So, he had the students teach me some little exercises–essentially pushing my ribcage down towards my hips and then pulling them back again. I think much of the purpose of the exercises are to get me to become aware of the muscles and how they move with each other. And to notice the difference between how they react on the left side of my body as opposed to the right.
I got the movements figured out pretty quickly on the left side, but they had to literally guide me on the right, pushing and pulling so much that I felt like a lump of sourdough. But I eventually kindasorta got it figured out, and so the rest of the day I’ve been practicing such difficult maneuvers as sitting up straight, leaning to the left and right, and lifting my hands up into the air.
Seriously. I was doing most of those things wrong. And don’t get me started on standing up. Sheesh. I looked like an amateur in that department.
But I don’t want you to think that just because I haven’t been running or swimming* I haven’t been training. I have. I’ve been doing a lot of core exercises, and a lot of balance work (yes, I’ve been standing and sitting on my balls), and an increasing amount of riding. After all, the Tour de Cure century ride is only a month away.**
One cool thing that’s happened with the riding is that an acquaintance of mine is also doing the century ride, so we’ve been getting together and getting some miles in. He’s in his thirties, and this is his first real venture into cycling. Which makes me, by dint of having maybe 18 months more experience, the leader of the rides. Which is kind of neat.
Last Wednesday, he met me for one of my 5:30 am rides. Near the end of the ride we went up Pinnacle Hill, which is a short but pretty steep ride. It took a lot out of him. As for me, well, since I rode up a mountain, this should be nothing, right? Wrong. It was hard. It’s always been hard to ride up Pinnacle. The only difference is that I know I can endure the difficulty.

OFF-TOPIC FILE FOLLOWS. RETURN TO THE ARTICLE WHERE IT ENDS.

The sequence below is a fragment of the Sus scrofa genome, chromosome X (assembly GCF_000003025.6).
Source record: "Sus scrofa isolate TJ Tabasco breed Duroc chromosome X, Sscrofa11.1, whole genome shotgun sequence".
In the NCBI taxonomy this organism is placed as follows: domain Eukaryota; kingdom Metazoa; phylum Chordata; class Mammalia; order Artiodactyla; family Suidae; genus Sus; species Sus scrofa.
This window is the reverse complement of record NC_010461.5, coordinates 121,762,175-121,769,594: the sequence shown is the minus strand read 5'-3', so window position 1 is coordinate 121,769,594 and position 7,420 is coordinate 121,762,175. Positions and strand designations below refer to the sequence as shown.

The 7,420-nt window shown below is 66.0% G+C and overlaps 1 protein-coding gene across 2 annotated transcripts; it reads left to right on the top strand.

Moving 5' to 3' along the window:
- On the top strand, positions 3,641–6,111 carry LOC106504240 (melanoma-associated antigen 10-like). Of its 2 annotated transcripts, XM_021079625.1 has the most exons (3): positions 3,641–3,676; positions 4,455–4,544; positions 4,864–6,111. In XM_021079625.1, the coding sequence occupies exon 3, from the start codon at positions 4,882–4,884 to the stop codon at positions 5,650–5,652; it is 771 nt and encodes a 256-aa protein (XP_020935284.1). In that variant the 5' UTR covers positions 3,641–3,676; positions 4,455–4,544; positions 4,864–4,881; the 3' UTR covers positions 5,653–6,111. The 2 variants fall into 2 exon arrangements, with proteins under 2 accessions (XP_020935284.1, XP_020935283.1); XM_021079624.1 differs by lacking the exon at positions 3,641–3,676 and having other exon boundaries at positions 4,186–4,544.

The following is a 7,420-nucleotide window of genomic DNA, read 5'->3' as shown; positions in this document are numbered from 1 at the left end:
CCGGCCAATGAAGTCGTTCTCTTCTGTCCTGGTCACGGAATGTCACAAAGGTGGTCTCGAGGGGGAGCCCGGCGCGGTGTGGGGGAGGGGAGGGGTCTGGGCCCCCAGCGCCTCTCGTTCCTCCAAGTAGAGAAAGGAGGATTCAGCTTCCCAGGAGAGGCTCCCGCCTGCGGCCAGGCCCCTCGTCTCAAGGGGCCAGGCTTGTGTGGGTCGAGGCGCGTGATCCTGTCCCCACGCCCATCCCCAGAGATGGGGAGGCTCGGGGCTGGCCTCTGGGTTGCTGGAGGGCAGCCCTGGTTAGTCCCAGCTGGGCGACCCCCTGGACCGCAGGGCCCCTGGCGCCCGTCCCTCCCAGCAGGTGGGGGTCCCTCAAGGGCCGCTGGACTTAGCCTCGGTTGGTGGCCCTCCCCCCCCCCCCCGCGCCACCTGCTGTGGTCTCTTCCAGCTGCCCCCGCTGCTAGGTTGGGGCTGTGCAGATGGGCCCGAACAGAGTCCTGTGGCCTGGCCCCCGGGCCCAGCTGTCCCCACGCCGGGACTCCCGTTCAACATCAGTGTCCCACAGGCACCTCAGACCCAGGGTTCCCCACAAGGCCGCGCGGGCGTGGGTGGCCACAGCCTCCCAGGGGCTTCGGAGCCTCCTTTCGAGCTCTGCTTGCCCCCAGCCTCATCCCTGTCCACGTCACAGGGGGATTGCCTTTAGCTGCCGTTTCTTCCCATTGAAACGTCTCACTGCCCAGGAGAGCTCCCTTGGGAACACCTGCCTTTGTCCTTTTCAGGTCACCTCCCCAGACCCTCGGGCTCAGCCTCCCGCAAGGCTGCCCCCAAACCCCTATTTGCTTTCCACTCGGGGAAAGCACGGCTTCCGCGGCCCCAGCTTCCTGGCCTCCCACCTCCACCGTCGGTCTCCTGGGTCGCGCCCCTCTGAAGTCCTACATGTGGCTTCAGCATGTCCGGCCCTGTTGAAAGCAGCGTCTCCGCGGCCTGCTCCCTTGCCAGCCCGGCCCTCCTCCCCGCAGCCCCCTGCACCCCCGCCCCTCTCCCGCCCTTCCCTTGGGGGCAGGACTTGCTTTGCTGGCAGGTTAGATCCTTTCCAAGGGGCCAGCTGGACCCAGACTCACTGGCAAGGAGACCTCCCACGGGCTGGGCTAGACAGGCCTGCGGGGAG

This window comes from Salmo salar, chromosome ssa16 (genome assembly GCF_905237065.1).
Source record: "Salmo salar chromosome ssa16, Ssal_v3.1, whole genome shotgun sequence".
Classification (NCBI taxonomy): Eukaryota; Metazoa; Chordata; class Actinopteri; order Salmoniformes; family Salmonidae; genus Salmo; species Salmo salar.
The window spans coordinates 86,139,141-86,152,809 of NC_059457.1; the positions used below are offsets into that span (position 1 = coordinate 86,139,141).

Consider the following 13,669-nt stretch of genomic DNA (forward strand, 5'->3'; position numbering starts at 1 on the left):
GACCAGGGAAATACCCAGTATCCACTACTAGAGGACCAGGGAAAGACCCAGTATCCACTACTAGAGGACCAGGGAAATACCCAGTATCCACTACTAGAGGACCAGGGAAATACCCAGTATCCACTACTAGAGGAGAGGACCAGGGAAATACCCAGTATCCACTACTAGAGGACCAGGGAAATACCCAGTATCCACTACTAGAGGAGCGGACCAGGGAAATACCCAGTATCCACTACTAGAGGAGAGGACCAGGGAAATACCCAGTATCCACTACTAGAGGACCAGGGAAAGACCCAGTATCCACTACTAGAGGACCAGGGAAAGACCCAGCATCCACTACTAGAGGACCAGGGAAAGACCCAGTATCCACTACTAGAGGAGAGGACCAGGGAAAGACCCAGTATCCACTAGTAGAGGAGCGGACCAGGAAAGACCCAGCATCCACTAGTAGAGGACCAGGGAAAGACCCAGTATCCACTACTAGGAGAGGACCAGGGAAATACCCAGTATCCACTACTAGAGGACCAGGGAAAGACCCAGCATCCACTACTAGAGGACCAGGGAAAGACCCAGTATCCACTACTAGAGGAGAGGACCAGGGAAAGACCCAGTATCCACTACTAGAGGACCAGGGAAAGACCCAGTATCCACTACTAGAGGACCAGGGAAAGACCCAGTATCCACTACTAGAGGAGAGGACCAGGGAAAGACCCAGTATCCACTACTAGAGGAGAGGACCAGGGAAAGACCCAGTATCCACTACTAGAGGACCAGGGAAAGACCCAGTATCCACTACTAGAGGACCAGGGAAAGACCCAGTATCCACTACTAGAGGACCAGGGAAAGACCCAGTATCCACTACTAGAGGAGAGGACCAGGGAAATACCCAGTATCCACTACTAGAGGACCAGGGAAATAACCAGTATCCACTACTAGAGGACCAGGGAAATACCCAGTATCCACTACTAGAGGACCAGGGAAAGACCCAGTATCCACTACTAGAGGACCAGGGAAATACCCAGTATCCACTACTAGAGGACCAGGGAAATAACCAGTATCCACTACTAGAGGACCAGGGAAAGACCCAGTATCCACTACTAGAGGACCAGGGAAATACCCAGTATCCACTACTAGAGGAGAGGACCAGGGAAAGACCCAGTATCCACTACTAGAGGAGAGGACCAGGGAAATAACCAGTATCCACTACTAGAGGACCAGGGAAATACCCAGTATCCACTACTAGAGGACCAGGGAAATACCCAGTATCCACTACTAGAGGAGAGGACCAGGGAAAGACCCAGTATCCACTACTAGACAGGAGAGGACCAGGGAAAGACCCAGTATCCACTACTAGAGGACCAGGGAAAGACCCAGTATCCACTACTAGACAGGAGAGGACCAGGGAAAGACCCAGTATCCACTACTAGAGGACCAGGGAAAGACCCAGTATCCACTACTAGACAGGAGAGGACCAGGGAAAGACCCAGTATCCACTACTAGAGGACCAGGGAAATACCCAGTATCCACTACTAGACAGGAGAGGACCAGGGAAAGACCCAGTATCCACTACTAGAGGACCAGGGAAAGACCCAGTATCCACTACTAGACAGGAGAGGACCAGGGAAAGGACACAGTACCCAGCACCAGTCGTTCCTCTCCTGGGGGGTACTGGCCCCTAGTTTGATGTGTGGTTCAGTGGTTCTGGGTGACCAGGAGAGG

We took a breather at the top, and he asked me “When you rode up Mt. Washington, how much of it was like this?”
I smiled. “All of it.”
Which was an awesome thing to say. Because it was true.
It’s pretty fucking awesome to be awesome.
*Interestingly, this session helped answer a question I had about my swimming, namely, why was I always swimming in circles when I wanted to go straight? It’s because I wasn’t extending my stroke nearly as far on my right as I was on my left, even though it felt like I was. Makes sense now.
**A century ride is a bike ride of 1oo miles–although when I mapped out the route that’s planned for us, I discovered that it’s actually only 94.6 miles long. I immediately decided that I would make up for the discrepancy by riding to the ride, rather than strapping my bike to my car and driving it there. Luckily, my anti-moron defenses wrestled that idiotic idea to the ground rather quickly. Because, while riding my bike from my home to the event may not be a bad idea, riding my bike from the event to home is a worse idea by several orders of magnitude.